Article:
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Should We Re-Think Deadlifts

It is really hard for me, when I hear fitness statements like “deadlifts are the best way to help your low back!” I just have a hard time. It isn’t that I am completely against the statement, it is that such common sayings are just too vague to buy into fully. Sure, they will get you a million likes on social media, but that isn’t what we are about.

Before you freak out that I am questioning how we see deadlifts, let me clarify. I think deadlifts are good, I think they are essential, I also think we over do it! Now, I don’t have any fancy science to prove this, but 25 years of experience and having a severe back injury makes me have a different perspective. I’ll throw it out there now, I think once you can deadlift your bodyweight, we should take a different route. This is also a result of me becoming increasingly frustrated hearing about fitness coaches hurting THEIR backs with heavy deadlifts. Please don’t come at me with “it is just a form issue”, I’ll explain how it is bigger!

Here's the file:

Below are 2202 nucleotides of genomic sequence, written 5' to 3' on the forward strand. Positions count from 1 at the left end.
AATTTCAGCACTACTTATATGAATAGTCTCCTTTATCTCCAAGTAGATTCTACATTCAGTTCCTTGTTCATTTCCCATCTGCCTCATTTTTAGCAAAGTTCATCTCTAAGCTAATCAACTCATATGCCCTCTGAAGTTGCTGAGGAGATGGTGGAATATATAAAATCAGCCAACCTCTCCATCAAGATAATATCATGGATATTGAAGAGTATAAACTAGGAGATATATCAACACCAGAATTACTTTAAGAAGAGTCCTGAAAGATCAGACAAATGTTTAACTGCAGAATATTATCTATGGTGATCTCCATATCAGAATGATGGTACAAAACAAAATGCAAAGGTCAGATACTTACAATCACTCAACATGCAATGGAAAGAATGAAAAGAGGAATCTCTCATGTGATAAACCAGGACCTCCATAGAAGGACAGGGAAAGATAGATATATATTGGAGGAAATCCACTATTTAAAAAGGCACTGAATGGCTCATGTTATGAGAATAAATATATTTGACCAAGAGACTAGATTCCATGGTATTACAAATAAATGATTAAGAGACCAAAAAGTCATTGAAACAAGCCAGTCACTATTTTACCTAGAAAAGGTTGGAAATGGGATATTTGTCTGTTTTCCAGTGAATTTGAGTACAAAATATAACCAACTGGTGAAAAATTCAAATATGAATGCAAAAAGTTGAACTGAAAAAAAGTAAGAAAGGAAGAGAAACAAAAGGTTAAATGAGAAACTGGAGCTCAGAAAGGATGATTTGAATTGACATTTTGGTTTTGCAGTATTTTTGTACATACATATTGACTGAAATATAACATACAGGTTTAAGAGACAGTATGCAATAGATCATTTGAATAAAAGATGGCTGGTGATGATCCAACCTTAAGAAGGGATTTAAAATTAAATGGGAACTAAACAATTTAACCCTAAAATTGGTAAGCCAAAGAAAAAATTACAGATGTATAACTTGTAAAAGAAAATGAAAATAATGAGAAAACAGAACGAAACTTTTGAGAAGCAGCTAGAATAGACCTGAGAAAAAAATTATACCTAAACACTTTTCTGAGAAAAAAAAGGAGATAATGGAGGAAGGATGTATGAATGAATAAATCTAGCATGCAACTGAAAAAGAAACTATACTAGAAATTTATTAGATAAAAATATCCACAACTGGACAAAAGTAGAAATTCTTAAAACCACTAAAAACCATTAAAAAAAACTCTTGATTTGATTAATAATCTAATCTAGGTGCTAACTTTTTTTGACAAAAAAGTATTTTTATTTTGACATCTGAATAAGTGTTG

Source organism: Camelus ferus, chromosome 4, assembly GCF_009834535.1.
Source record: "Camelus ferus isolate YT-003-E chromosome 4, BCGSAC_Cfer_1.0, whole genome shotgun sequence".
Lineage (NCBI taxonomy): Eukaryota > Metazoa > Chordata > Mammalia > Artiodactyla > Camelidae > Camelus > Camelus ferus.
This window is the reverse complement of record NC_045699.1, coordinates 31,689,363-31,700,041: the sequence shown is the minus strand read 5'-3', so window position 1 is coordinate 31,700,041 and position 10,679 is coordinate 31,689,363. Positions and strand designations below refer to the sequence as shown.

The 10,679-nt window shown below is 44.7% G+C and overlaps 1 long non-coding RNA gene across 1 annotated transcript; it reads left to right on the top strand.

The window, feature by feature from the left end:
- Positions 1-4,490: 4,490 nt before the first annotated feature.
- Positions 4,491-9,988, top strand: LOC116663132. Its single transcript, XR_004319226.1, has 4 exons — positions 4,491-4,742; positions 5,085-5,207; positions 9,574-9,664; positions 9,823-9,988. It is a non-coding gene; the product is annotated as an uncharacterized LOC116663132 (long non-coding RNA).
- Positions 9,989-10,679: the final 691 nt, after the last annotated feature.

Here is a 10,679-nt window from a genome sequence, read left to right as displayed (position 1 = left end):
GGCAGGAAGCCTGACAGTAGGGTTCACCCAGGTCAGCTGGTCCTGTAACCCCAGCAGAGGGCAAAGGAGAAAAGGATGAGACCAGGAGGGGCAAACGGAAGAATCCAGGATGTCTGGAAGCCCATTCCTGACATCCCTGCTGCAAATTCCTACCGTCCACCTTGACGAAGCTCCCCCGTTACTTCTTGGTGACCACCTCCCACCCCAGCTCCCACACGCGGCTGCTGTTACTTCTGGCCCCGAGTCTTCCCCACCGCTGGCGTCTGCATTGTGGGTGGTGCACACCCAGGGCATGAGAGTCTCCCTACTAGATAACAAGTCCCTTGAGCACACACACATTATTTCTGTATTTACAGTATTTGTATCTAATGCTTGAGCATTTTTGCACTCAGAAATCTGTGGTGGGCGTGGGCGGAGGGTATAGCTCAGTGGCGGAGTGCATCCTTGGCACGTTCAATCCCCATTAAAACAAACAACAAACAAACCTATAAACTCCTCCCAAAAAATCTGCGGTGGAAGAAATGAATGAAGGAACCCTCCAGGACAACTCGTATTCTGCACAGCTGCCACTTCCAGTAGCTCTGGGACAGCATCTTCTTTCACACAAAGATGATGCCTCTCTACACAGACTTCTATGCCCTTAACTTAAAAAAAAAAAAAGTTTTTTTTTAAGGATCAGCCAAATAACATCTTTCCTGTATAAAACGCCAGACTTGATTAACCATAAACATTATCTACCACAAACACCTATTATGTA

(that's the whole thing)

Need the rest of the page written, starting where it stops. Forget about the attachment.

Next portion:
Should We Re-Think Deadlifts

What?! How could I say such thing? Well, I do so for two reasons. Many uses deadlifts to improve glute and core function. That means we have to understand how these muscles actually function! They are both designed to produce and resist force at the same time because our bodies are really designed to move through space, not just lift things from the ground. That is because we move through three planes of motion.

Should We Re-Think Deadlifts

As functional training godfather and physical therapist, Gary Gray has said, navigating gravity is one of the most important qualities we can teach. That means when we move through space we need to deal with all three planes of motion. We assume that this is an automatic carryover when we keep going heavier, but that simply isn’t the case.